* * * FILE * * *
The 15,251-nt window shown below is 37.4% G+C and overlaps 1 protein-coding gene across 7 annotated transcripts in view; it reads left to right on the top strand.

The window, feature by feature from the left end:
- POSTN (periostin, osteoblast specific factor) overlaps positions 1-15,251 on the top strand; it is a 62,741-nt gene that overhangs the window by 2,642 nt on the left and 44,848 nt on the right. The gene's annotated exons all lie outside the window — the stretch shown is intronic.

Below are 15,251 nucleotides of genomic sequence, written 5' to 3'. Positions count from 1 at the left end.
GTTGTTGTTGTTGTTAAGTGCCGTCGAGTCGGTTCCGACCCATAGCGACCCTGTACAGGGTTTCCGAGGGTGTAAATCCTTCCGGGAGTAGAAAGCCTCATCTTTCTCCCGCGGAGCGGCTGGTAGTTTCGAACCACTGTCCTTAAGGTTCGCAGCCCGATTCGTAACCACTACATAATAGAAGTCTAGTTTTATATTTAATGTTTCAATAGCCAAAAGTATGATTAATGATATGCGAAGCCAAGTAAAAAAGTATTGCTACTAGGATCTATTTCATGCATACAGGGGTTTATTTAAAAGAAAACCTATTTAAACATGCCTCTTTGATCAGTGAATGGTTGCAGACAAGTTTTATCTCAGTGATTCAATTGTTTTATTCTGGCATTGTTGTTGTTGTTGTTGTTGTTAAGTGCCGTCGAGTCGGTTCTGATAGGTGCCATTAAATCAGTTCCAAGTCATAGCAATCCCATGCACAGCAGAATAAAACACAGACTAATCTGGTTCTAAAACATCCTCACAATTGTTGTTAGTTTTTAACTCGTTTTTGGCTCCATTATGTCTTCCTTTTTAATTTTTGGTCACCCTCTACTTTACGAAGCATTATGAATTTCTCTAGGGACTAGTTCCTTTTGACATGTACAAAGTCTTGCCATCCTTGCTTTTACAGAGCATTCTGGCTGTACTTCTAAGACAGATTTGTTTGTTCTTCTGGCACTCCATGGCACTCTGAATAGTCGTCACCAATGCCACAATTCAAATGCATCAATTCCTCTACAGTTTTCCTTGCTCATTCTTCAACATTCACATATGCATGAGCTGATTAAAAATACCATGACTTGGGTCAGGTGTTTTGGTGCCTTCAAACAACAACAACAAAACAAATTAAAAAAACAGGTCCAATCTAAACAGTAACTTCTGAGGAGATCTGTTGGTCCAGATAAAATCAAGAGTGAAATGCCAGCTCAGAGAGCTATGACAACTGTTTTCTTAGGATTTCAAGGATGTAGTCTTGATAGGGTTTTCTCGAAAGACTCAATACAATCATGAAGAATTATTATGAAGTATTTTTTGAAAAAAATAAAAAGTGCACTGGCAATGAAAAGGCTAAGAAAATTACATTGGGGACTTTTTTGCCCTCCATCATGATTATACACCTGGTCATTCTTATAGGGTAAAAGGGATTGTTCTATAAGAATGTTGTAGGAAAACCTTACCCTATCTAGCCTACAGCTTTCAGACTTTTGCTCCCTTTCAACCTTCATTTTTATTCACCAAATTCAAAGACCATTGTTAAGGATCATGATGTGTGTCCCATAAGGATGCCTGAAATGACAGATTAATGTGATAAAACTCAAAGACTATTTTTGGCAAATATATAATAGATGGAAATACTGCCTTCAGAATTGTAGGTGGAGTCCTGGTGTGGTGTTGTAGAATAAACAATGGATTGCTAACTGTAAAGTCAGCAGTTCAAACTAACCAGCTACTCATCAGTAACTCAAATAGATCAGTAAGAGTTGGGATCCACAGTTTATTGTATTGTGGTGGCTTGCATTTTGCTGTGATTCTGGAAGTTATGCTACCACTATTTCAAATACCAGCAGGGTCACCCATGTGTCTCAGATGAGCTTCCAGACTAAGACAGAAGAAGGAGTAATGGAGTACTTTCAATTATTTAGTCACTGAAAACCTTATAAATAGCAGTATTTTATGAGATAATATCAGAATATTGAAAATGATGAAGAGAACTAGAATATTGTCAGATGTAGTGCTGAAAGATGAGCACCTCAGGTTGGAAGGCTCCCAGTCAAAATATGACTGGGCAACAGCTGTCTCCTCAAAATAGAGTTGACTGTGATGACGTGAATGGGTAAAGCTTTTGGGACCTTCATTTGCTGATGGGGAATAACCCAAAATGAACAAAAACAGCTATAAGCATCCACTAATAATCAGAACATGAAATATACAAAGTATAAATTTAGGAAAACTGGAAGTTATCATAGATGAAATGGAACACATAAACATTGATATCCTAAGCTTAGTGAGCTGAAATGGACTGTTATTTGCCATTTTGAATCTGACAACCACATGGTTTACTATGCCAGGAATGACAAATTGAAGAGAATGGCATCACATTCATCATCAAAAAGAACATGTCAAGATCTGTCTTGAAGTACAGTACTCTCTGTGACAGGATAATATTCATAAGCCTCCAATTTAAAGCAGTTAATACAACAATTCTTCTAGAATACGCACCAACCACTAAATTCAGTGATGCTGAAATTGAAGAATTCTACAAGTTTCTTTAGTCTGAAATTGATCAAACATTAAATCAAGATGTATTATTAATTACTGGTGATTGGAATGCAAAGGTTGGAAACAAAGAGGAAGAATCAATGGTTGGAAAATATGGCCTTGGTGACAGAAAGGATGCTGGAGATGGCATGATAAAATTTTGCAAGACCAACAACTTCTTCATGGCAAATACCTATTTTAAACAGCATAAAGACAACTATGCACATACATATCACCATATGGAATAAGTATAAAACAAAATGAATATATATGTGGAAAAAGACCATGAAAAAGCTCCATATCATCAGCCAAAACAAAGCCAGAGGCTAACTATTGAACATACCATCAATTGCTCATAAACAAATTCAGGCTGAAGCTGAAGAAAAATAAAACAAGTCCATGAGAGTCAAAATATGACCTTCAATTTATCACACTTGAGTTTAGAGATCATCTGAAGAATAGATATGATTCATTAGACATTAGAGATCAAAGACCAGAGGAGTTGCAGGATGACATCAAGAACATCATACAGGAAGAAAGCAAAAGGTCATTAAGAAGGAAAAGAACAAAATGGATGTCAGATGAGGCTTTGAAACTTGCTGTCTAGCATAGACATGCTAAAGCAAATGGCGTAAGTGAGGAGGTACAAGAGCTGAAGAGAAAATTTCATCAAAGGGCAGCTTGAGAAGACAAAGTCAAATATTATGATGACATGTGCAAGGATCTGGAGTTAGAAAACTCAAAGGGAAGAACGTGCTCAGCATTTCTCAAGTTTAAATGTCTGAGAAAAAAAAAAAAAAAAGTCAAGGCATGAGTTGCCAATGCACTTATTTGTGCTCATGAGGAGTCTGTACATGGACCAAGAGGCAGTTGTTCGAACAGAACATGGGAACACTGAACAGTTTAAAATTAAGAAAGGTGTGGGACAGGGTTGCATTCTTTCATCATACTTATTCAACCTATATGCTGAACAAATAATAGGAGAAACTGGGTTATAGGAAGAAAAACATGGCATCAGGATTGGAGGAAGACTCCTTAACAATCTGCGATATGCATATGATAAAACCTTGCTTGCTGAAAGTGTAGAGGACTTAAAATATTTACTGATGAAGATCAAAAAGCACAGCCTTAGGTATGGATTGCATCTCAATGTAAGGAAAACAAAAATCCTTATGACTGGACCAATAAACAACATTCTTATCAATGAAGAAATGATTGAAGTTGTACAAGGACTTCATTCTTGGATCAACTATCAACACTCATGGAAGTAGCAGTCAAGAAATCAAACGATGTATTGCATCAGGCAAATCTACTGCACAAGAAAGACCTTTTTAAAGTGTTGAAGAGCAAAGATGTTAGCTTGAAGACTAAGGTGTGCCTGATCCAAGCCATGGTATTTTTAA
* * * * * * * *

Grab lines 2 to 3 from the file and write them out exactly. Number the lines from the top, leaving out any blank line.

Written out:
The window, feature by feature from the left end:
- POSTN (periostin, osteoblast specific factor) overlaps positions 1-15,251 on the top strand; it is a 62,741-nt gene that overhangs the window by 2,642 nt on the left and 44,848 nt on the right. The gene's annotated exons all lie outside the window — the stretch shown is intronic.